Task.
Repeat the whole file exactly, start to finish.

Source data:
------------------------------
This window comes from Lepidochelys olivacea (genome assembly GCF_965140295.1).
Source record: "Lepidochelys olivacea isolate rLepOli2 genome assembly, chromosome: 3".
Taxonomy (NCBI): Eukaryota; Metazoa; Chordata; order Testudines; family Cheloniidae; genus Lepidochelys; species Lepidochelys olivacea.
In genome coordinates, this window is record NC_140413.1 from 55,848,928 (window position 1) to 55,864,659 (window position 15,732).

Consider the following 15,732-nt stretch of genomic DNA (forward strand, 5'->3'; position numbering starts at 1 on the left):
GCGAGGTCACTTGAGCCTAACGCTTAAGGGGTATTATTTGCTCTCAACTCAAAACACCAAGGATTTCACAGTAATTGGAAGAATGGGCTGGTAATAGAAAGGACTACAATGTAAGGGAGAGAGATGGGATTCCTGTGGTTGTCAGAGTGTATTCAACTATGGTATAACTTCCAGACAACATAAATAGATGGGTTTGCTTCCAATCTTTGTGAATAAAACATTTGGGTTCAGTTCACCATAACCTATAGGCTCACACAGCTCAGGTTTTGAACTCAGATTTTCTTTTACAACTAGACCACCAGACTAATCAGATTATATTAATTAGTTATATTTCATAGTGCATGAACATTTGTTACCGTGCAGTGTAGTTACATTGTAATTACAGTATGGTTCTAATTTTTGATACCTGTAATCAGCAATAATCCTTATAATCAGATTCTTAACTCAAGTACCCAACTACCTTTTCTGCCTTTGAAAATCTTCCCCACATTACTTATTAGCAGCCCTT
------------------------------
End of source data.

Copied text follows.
This window comes from Lepidochelys olivacea (genome assembly GCF_965140295.1).
Source record: "Lepidochelys olivacea isolate rLepOli2 genome assembly, chromosome: 3".
Taxonomy (NCBI): Eukaryota; Metazoa; Chordata; order Testudines; family Cheloniidae; genus Lepidochelys; species Lepidochelys olivacea.
In genome coordinates, this window is record NC_140413.1 from 55,848,928 (window position 1) to 55,864,659 (window position 15,732).

Consider the following 15,732-nt stretch of genomic DNA (forward strand, 5'->3'; position numbering starts at 1 on the left):
GCGAGGTCACTTGAGCCTAACGCTTAAGGGGTATTATTTGCTCTCAACTCAAAACACCAAGGATTTCACAGTAATTGGAAGAATGGGCTGGTAATAGAAAGGACTACAATGTAAGGGAGAGAGATGGGATTCCTGTGGTTGTCAGAGTGTATTCAACTATGGTATAACTTCCAGACAACATAAATAGATGGGTTTGCTTCCAATCTTTGTGAATAAAACATTTGGGTTCAGTTCACCATAACCTATAGGCTCACACAGCTCAGGTTTTGAACTCAGATTTTCTTTTACAACTAGACCACCAGACTAATCAGATTATATTAATTAGTTATATTTCATAGTGCATGAACATTTGTTACCGTGCAGTGTAGTTACATTGTAATTACAGTATGGTTCTAATTTTTGATACCTGTAATCAGCAATAATCCTTATAATCAGATTCTTAACTCAAGTACCCAACTACCTTTTCTGCCTTTGAAAATCTTCCCCACATTACTTATTAGCAGCCCTT